‘I’ll send over a plate of food,’ he said.

Jesse shook his head.  ‘Just something to drink, maybe a bit of chocolate mousse.  If that’s OK.’

‘It’s not OK.  Here, you eat.’

‘I’m not very hungry,’ Jesse said apologetically.

‘Finn won’t mind.’

‘Won’t mind what?’

‘You’re smart enough to figure it out.’

Jesse looked down again at his hands.

‘Like payin’ your own way, do you?’ Siggy asked shrewdly, but with a note of approval in his voice.

‘Yeah.’

‘Listen, I love feedin’ people, ’specially those who appreciate it.  How about we call it my invitation this time?’  When he saw Jesse was about to refuse, he added, ‘You fixin’ to insult me?  Don’t tell me you’re a racist.’

Jesse grinned.  ‘OK.’  A meal would be great, especially one of Siggy’s.

‘Mick expectin’ you?’

Jesse glanced over at Mick, who was playing an intricate blues piece now, but whose attention seemed to be straying in their direction.

‘No.’

‘I’ll send him over when he’s done his set.’

‘Thanks.’

Siggy hesitated.  ‘Thank me later.  Mick’s a damn fine musician, but my gut tells me something’s wrong.  And a cook’s gut is never wrong.  Not if he wants to stay in business.’


It was warm in the restaurant, and the rich food was making Jesse sleepy.  He tried to concentrate on the music, but found his mind slipping its mooring, drifting into shallow cuts and overflow weirs and disused arms, until it reached a winding hole, where it would turn back to the flow of notes, now smooth, now trickling, now fast and steep, then float away again like a butty loosed from its tow.  At one point he wondered whether Matthew would let him go back to work on the narrowboat, take him out on it someday; whether in fact Matthew would ever have anything to do with him again . . . a puppy? . . .  no, he thought disconsolately, impossible—an impertinence, tantamount to telling Matthew a life is insignificant . . . replaceable . . .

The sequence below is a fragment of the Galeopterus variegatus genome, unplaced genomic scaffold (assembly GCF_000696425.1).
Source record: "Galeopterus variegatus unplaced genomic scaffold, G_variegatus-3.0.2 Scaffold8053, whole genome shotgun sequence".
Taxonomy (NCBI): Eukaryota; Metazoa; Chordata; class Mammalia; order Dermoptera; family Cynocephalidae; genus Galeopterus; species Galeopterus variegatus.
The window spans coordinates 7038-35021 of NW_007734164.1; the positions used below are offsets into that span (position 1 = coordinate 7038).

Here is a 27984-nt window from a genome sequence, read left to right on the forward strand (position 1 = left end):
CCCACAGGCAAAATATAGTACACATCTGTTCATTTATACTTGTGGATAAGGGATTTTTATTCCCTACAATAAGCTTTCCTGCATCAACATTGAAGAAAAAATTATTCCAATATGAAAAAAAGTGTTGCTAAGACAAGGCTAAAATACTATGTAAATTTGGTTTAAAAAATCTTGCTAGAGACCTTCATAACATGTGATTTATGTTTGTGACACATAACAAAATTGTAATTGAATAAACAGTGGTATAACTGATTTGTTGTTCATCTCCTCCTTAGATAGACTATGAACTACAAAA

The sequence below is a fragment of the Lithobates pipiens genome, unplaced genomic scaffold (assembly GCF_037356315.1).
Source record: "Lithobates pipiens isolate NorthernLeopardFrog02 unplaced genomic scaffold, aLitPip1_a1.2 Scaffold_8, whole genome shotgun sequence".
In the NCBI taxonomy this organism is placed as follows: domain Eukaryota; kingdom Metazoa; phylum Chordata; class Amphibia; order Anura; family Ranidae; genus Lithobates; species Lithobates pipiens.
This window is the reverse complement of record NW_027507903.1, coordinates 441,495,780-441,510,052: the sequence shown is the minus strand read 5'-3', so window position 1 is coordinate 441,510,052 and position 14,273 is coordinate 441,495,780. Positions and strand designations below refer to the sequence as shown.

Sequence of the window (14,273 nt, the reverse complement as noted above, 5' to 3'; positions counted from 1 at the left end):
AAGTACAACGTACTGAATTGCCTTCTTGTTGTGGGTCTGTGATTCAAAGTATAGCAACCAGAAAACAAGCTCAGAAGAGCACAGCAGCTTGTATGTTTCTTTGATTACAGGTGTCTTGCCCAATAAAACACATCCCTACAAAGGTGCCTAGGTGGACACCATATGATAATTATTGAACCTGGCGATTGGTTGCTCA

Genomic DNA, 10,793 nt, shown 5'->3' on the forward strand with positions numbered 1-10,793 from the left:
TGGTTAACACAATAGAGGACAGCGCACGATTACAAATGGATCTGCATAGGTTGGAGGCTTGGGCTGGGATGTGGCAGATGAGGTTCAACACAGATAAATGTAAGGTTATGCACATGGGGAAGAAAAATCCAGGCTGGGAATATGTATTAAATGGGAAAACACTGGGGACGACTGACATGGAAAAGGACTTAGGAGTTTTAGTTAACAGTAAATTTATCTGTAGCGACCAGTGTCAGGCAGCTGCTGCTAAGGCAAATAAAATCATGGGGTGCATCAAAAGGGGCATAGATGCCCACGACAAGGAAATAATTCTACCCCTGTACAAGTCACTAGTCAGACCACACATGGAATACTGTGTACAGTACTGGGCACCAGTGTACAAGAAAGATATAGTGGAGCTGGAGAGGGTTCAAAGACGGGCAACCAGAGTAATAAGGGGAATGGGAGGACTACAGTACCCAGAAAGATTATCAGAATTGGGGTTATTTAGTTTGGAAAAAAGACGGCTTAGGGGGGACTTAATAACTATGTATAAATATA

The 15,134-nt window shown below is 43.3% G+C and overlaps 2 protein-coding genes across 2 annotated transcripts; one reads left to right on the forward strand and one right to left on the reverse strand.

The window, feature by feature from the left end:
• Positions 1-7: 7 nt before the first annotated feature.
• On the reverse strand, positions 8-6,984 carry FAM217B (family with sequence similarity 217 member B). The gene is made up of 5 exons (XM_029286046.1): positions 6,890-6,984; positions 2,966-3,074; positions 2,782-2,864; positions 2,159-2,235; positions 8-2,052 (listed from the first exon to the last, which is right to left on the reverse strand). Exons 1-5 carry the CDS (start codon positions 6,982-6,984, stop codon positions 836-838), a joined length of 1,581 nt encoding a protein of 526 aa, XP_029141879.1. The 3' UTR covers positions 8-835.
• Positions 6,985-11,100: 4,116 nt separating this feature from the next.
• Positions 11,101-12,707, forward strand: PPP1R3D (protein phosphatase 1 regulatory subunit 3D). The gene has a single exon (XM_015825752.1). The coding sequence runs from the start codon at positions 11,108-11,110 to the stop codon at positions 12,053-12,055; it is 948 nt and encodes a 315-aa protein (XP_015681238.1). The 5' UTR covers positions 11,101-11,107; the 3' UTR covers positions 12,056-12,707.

‘What the fuck do you want?’

Jesse looked up, then caught his breath.  Mick was standing with his body angled away from the table, a large glass of coke in his hand.  For a moment it seemed as though Daniel had come back for retribution.  Jesse gestured towards the other chair.  Mick tightened his lips, shook his head, stared at a hairline crack in the wall.

‘Just tell me what you want.’

‘I can’t tell you like this.  Sit down.’  Jesse pushed his plate to one side.  He owed Mick a certain amount of consideration, even if real sympathy were out of the question.  ‘Please.’

For the first time Mick directed his gaze towards Jesse’s face.  Their eyes met, then Mick’s slid towards the window, returned, glanced away, returned again.

‘Your music is beautiful,’ Jesse said quietly.

Mick flinched and averted his face, as if Jesse had spat at him.  But he set his coke on the table, and after a hesitation, pulled out the chair and sat down.  He traced a fingertip along the sweating sides of his glass.

‘I wasn’t just saying that about your playing, trying to soften you up or ingratiate myself or something.  I meant it,’ Jesse said.

Mick nodded and took a long swallow of his coke.  He wiped his mouth with the back of his hand.  ‘OK, thanks.  Now what do you want?’

‘Why did you do it?’  The question seemed to ask itself, as though the room had tilted, opening a fissure from another universe through which the words dropped, carrion croak, inky black crows swooping to peck hungrily at eyes, heart, entrails.

Mick made a soft hissing sound behind his teeth.  But when he picked up his glass to drink again, his hand shook slightly.  His skin was sallow, green-tinged from the fading light, or perhaps fatigue; his eyes red-rimmed, faintly bloodshot.  It must take an enormous expenditure of energy, Jesse thought, to play with that outpouring of almost hallucinatory power.